Bill Banham: Okay, so let's talk a bit about that intention, that clarity, that purpose, that focus, and you're absolutely right. Here's you and I talking about how do you create a strategy which leads back into the sales funnel, but to your point, first topic is about knowing the personas of your customers and understanding what your unique selling points are, and whatnot. If we now sort of switch a little bit, and focus who's responsible for certain channels. Do you feel that there are certain channels that go into the sales funnel which are the domain say of the marketing team? Content and search would be areas managed by the marketing team with that persona in their mind, or actually, should the salesperson be involved?

Leanne: I definitely think the salesperson should be involved, because the salesperson needs to know what the marketing people are doing. The marketing people need to know what the salespeople are doing. For many smaller firms, even if they have a sales manager, there's a greater likelihood they're going to have a sales manager and they're not going to have a marketing manager. There definitely has to be communication between both. It's not two silos. How would you feel as a sales person going in, you're talking to someone and they make a comment about an article and you're clueless as to what was in that article or the content is in error. That could be a real disaster. For the marketing person not to know the needs because they should be talking to sales people, well what are some of the obstacles or needs? What are your customers looking for as far as content?

I read recently that the successful awardee of a contract, his or her content, has been read by the decision maker, and he or she, the decision maker, has read five pieces of that content. The salesperson needs to know the content and may actually be helping writing the content, and the marketing people need to know what the sales people are experiencing. I think this whole concept of marketing being in a silo, like years ago, kind of the Madison Avenue types, the advertising has been disrupted because of technology, because people now are looking for content. I think that gives them insight from a decision-making perspective. What is this company like? How are they thinking? Can we work with them? The content is turning more into a psychographic information, as much as sales people look to the demographics of their ideal customers and some of the psychographics. I think buyers are now looking at the psychographics of the vendors.

Bill Banham: You touched upon some of the problems and the issues when it's done incorrectly. Let's talk a bit more about about what happens when you get it right. What happens when you've got awesome content happening, which is being reviewed and influenced by the sales person, it's not just the domain of the marketing team? What does that sales funnel look like suddenly? How healthy is it? How much can a sales team expect to get in terms of leads from a big and healthy sales funnel?

Leanne: I don't know how much, all that I would say is if it's all in alignment, they should be quality leads. Theoretically, they should be converting those leads into sales. The only misstep might be is that they may have an expectation to convert the sale too early. It doesn't look that much different, except I think the only difference is, is there more intentional conversations? Marketing sits down with sales and saying okay, we've developed all this, these are the leads we've seen coming in, what have you done with them to the sales people. Conversely, the sales people can say, okay, we're not getting these kind of leads, or the leads we're getting are not really qualified, what can we do to improve the quality of our leads? The ultimate solution, or end result, is that they're communicating, they're improving the process, so that the quality of the sales leads improves as well as the quantity.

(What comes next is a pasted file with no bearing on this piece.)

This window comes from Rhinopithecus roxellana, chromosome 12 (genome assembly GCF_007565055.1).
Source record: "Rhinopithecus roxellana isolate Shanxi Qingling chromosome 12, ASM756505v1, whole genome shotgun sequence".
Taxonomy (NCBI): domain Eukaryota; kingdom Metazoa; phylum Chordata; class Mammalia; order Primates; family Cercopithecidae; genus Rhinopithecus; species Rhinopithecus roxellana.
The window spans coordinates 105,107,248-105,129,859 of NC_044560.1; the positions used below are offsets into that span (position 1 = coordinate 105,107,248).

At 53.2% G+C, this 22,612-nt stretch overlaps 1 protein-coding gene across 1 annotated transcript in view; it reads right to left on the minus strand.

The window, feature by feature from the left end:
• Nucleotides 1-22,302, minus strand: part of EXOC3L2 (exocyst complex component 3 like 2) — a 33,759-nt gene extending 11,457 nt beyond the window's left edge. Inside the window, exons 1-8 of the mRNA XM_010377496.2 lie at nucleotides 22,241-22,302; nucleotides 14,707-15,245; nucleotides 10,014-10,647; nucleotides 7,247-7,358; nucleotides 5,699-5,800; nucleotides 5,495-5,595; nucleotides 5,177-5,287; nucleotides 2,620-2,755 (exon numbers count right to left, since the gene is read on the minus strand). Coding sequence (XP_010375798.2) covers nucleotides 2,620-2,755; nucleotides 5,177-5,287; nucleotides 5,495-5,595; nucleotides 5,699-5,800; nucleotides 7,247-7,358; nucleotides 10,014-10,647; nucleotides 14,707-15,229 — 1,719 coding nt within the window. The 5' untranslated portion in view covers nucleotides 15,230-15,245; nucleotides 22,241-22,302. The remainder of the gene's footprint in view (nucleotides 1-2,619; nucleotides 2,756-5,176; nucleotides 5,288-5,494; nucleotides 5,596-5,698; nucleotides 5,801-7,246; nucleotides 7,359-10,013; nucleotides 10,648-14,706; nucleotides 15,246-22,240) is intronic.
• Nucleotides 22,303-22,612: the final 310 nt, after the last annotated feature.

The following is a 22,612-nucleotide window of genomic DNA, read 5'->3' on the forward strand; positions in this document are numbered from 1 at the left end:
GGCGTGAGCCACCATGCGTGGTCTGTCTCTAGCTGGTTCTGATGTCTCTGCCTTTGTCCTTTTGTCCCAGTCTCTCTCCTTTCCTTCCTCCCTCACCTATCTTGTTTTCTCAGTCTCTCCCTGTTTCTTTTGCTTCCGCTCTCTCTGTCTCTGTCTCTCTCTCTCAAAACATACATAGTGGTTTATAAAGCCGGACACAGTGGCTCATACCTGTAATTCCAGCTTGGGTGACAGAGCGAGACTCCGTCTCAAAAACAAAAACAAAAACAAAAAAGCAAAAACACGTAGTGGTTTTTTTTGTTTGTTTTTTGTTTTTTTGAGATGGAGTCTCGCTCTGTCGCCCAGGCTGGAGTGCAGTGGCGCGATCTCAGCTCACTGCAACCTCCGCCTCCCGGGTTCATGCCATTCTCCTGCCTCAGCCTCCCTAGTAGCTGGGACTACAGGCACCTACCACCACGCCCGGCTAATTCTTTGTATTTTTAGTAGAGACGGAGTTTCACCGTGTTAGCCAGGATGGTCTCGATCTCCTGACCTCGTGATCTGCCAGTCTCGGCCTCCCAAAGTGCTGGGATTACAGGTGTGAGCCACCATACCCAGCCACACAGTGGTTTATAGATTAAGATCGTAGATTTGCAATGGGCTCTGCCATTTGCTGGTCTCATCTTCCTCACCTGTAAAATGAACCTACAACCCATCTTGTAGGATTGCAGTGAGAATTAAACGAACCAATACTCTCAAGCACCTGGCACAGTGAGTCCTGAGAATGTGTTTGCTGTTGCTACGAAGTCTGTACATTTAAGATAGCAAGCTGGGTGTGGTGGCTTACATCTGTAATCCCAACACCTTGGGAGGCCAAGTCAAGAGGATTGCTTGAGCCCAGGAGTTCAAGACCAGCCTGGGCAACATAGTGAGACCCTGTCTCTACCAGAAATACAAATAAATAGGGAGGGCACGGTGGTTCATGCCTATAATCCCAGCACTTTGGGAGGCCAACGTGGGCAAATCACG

Bill Banham: We've bounced around something else, but we haven't actually really spoken about it yet. That's the role of the CRM in all of this. What's your take on using a CRM as part of the sales team?

Leanne: I think every salesperson needs a tool to manage his or her interactions with sales leads. For myself, it's an Excel file. Old school. I enter all phone calls, I have a process, I know how to put them on the next sheet if they're a sales lead. I plug them into my calendar. Being a solo entrepreneur I don't have to manage a lot of sales leads, and I can't, I'm one person. The challenge with a CRM is that it is a relationship tool. It's not necessarily a selling tool. It becomes, how do I better manage my sales time to get improved results?

Bill Banham: Some of the benefits of a CRM, about helping to qualify the strength of a lead, the warmth of a lead, do you use any sort of process like that with your Excel sheets?

Leanne: No. I don't. I use the Excel sheet to continue to nurture relationships, to make sure I honor the commitments I make when I tell a client, I'm sending you something. Then I just make a note in the Excel sheet, I did it. You can highlight and whatnot, and I know from my calendar what are hot leads and what are cool leads and whatnot. It's been over time. My Excel sheet also looks at marketing opportunities. Did I get this marketing opportunity or that one? Like this podcast is a marketing opportunity so it was in my Excel spreadsheet. I'm a little, I guess, different, but I use a tool, and I think that's the emphasis. Whatever CRM you use, once you find one that works, you need to use it.

Bill Banham: So you'd say, regardless of whether you've got a little black book, whether you've got an Excel sheet, whether you pay thousands of dollars for sales force, use it or lose it.

Leanne: Yes, absolutely, because somebody else who's more successful is probably using it.

Bill Banham: Before we wrap things up, if you were to summarize or to offer one lesson that you hope people would take away from this particular episode, around how to build a multi-channel sales funnel, would you say it's organization process, making sure you've got that little black book, in whatever format it is, or is there another lesson you'd like to leave?

Leanne: I would say it goes back to, assess where you are, as far as your strategies and everything, clarify what does that look like for you when you look at your goals, and then execute. Then when you finish assessing, come back re-assess, re-clarify, re-execute. If you adopt that attitude or that process, assess, clarify, execute, I think you're going to have sales success.

Bill Banham: Thank you very much. Leanne Hoagland-Smith ...

Leanne: You're welcome.

Bill Banham:... thank you for being with us today.

Leanne: Thank you for having me.

Bill Banham: Listeners, this has been the Sales Strategy Podcast. I've been your host, Bill Banham with Leanne Hoagland-Smith, and until next time, thanks for listening.